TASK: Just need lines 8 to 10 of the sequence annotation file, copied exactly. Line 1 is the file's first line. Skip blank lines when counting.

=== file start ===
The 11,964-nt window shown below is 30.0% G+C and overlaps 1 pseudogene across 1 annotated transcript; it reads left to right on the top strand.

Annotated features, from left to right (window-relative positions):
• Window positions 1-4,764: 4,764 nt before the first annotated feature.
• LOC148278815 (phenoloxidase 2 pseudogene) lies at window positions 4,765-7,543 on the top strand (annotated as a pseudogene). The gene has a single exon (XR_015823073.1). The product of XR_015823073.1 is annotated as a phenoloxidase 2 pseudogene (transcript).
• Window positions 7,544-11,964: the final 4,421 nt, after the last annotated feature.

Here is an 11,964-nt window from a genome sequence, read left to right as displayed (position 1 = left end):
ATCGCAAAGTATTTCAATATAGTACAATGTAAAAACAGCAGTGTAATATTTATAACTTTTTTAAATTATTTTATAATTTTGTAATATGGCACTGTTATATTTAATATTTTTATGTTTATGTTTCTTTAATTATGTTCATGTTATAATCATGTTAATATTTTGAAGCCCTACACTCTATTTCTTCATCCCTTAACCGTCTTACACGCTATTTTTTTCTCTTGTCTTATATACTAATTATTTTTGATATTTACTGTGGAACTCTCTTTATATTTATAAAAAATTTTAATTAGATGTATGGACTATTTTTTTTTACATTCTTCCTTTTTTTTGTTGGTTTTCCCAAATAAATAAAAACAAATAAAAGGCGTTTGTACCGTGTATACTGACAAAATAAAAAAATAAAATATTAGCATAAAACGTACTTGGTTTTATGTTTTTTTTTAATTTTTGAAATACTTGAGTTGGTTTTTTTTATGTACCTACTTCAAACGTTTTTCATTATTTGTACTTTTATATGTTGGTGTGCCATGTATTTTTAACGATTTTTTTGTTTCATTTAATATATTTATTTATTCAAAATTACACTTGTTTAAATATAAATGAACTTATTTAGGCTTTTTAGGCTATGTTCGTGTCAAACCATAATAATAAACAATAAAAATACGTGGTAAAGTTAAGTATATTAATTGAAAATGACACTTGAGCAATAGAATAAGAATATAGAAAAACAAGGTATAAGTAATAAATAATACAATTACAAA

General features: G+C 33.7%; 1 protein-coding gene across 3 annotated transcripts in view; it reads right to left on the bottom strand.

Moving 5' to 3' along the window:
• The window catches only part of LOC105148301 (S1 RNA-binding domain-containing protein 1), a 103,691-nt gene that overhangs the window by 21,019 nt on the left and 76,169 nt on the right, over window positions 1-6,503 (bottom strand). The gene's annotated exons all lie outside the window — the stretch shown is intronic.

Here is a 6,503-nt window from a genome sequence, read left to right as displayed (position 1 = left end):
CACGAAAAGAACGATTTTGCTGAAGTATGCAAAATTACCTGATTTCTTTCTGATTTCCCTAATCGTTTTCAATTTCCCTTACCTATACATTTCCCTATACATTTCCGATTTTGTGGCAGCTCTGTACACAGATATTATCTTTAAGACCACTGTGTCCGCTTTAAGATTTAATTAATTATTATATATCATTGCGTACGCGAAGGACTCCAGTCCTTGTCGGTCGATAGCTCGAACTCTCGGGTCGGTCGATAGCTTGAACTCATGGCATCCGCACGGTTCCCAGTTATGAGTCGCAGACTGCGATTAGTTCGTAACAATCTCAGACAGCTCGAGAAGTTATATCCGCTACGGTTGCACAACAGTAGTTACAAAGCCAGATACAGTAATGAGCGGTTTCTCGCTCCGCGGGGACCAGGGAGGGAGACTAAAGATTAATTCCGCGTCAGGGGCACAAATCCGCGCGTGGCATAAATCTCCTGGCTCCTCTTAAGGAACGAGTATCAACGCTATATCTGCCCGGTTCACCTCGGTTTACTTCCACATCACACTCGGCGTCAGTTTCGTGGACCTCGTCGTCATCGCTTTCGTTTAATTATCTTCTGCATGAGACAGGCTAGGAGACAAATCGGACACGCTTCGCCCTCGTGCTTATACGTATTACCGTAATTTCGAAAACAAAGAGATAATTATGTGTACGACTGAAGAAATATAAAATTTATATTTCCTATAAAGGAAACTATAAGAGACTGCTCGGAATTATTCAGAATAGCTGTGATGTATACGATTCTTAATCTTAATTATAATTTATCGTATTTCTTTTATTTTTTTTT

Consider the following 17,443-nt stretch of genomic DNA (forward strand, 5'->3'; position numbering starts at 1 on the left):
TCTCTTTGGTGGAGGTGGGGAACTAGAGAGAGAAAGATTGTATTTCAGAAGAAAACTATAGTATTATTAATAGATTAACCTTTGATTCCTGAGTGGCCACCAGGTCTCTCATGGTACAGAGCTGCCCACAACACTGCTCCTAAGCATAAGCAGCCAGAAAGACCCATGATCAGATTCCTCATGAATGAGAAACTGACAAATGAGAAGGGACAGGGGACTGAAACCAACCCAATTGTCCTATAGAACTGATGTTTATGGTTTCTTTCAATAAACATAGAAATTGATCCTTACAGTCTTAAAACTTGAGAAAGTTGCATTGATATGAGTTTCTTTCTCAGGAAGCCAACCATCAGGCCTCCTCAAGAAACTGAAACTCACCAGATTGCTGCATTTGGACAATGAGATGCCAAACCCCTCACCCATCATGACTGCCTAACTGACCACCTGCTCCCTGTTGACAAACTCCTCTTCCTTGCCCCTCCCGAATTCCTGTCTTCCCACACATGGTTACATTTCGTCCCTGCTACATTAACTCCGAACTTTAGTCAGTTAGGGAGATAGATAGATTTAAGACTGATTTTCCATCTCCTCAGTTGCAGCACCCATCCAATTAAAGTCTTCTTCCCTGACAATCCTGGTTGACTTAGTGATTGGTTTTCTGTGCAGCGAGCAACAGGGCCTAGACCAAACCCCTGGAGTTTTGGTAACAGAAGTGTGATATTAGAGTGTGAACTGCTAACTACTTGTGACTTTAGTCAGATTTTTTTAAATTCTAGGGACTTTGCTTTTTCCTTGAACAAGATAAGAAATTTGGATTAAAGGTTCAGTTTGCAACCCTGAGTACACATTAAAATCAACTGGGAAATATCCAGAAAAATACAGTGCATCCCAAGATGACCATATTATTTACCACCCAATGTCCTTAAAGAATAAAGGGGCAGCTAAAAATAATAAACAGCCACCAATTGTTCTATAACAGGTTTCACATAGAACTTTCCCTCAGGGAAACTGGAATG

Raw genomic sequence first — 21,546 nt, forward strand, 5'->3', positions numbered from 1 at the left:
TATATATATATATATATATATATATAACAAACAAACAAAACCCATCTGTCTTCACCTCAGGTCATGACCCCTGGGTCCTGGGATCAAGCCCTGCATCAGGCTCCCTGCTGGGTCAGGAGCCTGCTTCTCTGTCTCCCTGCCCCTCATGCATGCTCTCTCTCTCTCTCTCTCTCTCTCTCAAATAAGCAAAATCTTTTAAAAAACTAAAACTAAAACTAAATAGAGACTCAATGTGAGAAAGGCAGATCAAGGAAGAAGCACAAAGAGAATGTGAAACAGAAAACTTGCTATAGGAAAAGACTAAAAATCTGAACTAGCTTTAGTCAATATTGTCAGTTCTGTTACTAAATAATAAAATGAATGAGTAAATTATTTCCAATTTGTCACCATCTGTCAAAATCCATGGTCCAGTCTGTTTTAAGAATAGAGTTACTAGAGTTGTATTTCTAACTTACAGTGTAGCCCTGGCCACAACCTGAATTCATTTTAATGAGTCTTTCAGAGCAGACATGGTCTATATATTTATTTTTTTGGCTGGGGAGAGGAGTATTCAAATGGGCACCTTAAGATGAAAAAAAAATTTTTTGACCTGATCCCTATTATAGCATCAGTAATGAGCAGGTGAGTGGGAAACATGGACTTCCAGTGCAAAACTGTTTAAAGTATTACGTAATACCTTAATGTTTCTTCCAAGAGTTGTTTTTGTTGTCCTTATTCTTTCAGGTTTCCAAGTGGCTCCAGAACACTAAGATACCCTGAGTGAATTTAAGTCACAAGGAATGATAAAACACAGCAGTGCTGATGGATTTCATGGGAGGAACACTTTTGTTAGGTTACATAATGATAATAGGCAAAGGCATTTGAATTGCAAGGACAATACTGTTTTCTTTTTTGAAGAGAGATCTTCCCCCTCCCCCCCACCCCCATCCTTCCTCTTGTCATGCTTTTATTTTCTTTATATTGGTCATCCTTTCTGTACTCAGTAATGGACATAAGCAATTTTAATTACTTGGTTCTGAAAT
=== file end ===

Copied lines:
General features: G+C 33.7%; 1 protein-coding gene across 3 annotated transcripts in view; it reads right to left on the bottom strand.

Moving 5' to 3' along the window:
• The window catches only part of LOC105148301 (S1 RNA-binding domain-containing protein 1), a 103,691-nt gene that overhangs the window by 21,019 nt on the left and 76,169 nt on the right, over window positions 1-6,503 (bottom strand). The gene's annotated exons all lie outside the window — the stretch shown is intronic.